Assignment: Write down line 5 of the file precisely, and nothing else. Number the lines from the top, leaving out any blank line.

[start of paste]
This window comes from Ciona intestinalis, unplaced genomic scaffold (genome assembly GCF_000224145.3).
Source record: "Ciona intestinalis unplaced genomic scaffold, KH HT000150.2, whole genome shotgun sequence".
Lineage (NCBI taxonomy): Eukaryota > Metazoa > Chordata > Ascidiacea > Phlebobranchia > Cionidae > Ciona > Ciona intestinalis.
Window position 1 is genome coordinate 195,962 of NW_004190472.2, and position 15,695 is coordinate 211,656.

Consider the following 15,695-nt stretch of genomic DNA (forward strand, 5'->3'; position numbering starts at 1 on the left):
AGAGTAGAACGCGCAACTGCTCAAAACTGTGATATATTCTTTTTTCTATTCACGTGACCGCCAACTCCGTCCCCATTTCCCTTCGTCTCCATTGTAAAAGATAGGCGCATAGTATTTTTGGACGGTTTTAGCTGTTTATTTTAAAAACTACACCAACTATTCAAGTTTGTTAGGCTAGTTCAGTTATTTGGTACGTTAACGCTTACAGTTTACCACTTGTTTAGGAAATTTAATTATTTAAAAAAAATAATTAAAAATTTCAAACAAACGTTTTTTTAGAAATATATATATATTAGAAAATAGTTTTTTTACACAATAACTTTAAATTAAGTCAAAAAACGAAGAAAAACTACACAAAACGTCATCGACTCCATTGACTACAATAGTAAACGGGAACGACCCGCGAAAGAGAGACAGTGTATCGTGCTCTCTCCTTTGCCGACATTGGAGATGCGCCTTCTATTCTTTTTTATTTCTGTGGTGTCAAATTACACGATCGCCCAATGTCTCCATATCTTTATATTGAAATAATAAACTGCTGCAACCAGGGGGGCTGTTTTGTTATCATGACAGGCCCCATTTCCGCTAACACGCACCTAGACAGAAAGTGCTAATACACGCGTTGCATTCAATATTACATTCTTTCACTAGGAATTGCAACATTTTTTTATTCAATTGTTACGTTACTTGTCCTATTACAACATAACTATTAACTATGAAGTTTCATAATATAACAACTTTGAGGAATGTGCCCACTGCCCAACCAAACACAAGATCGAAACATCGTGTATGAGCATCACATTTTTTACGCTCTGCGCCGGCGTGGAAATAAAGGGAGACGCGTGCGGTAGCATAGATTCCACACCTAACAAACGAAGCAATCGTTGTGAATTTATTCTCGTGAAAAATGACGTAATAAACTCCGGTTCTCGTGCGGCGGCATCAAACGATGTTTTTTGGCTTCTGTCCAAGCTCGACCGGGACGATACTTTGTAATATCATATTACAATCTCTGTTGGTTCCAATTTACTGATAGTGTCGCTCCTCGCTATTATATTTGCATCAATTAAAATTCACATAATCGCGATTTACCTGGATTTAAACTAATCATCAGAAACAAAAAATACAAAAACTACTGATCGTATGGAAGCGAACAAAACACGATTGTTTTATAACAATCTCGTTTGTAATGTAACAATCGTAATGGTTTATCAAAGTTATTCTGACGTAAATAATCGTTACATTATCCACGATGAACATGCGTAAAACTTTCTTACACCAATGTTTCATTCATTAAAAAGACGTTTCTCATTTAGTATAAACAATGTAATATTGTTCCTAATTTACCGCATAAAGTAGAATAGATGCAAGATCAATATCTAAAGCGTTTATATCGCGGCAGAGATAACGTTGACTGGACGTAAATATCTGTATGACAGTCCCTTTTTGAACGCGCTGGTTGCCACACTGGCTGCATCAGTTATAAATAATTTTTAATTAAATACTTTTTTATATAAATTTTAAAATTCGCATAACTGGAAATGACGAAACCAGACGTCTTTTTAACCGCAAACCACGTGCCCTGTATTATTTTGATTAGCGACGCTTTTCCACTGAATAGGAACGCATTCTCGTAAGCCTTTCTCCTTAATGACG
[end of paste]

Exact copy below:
Consider the following 15,695-nt stretch of genomic DNA (forward strand, 5'->3'; position numbering starts at 1 on the left):